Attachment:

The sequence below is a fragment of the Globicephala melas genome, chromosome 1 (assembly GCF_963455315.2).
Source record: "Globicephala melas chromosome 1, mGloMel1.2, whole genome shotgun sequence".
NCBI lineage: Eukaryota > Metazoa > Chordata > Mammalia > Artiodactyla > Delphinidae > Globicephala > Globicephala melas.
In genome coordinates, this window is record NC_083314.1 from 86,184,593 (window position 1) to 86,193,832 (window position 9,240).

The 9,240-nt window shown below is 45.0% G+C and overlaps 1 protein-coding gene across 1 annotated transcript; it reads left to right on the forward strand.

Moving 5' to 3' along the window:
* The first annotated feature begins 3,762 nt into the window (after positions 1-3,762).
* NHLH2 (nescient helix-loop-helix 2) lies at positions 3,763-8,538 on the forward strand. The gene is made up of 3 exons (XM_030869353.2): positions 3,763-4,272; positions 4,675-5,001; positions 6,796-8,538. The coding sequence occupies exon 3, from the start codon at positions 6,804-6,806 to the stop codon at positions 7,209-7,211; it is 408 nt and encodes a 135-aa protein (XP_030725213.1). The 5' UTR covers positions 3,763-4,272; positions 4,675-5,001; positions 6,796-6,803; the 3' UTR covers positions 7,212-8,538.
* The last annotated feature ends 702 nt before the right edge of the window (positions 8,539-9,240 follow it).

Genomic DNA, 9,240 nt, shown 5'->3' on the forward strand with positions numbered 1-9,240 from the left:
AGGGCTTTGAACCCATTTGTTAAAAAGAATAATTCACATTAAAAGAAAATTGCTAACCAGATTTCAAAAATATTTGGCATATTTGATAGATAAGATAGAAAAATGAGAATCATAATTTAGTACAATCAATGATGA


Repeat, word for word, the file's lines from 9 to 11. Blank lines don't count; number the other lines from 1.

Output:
* The last annotated feature ends 702 nt before the right edge of the window (positions 8,539-9,240 follow it).

Genomic DNA, 9,240 nt, shown 5'->3' on the forward strand with positions numbered 1-9,240 from the left:
AGGGCTTTGAACCCATTTGTTAAAAAGAATAATTCACATTAAAAGAAAATTGCTAACCAGATTTCAAAAATATTTGGCATATTTGATAGATAAGATAGAAAAATGAGAATCATAATTTAGTACAATCAATGATGA